Among the 20+ percent who liked the proposal, many insisted that the system is broken and therefore needs to be changed. In the words of one anonymous judge, “Anything would help!”
These judges believed that a random rotation of federal appellate judges could depoliticize the nomination system and the court and improve ideological variability. One judge said the change could reassure the public about the independence of the judiciary.
As for fears that short-term justices would pay no heed to precedent, one supporter of the proposal wrote, “I believe the opposite. I think that the federal judges would be more likely to uphold precedent during their temporary term. We need change.”
Judges who weren’t sold on the proposal had plenty of other reform ideas.
Term and age limits were popular. One judge speculated that the proper term for a Supreme Court justice would be “long enough … to feel comfortable making correct but unpopular decisions but not so long that they come to believe in their own inviolability.”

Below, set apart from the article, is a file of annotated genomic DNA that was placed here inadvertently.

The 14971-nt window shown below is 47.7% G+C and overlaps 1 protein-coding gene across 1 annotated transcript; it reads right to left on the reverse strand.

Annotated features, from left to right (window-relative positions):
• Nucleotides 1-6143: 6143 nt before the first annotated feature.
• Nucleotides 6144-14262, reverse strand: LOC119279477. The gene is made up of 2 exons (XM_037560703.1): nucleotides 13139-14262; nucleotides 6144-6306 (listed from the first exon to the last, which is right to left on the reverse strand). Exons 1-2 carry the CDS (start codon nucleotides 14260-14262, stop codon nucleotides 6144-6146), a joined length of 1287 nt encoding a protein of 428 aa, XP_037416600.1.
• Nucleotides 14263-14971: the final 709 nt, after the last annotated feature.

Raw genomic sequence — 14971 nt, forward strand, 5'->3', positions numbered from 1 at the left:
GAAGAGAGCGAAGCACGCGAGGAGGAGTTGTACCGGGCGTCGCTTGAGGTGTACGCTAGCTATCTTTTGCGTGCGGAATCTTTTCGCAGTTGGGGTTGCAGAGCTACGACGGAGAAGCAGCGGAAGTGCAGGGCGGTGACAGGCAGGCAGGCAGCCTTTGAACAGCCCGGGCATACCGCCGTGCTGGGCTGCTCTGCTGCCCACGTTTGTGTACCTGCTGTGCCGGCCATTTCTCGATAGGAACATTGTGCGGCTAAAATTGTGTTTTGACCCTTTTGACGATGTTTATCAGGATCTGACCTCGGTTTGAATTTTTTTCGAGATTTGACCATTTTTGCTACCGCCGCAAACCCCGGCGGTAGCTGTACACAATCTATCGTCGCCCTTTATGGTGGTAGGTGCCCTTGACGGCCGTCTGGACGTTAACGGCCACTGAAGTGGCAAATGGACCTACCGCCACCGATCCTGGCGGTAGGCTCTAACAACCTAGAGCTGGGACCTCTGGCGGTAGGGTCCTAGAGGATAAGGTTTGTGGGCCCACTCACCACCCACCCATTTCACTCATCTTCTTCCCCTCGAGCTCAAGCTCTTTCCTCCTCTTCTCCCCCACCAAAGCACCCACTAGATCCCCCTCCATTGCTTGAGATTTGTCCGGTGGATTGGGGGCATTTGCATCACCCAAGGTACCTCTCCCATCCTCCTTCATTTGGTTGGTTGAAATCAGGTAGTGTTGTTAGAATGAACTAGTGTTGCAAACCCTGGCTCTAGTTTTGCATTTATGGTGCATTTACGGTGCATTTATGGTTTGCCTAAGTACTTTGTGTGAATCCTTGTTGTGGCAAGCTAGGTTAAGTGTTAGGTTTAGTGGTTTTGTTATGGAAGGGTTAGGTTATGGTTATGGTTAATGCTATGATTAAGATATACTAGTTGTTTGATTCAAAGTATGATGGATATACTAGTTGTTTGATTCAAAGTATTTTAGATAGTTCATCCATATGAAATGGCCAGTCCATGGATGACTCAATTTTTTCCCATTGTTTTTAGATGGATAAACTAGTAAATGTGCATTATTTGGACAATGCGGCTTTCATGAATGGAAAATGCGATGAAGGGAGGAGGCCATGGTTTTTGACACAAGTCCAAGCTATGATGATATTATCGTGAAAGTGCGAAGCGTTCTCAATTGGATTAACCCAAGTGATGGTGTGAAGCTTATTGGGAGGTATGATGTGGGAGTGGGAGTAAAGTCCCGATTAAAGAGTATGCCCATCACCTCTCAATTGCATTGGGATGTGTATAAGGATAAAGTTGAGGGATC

Another liked the idea of expanding the size of the court and establishing overlapping terms of a predetermined length. Under this often-discussed framework, each president would have the opportunity to appoint a justice every two years.
Another judge proposed appointing each justice to a six-year term with potential renewal for a maximum of one additional six-year term – unless the justice were removed by a two-thirds vote of both houses of Congress. If that happened, the president would get to appoint a new justice – unless two-thirds of both chambers voted to deny the confirmation.
Petroleum County (Montana) Justice of the Peace William Menager said he favors keeping the current system but doing a better job of holding justices accountable for their actions.
“There has to be a process to remove Supreme Court justices just like there is for lower-level judges. And it needs to be used.”
* Each month the College emails an informal, non-scientific, one-question survey to its more than 12,000 judicial alumni in the United States and abroad. The results, summarized in the NJC’s Judicial Edge Today, are not intended to be characterized as conclusive research findings.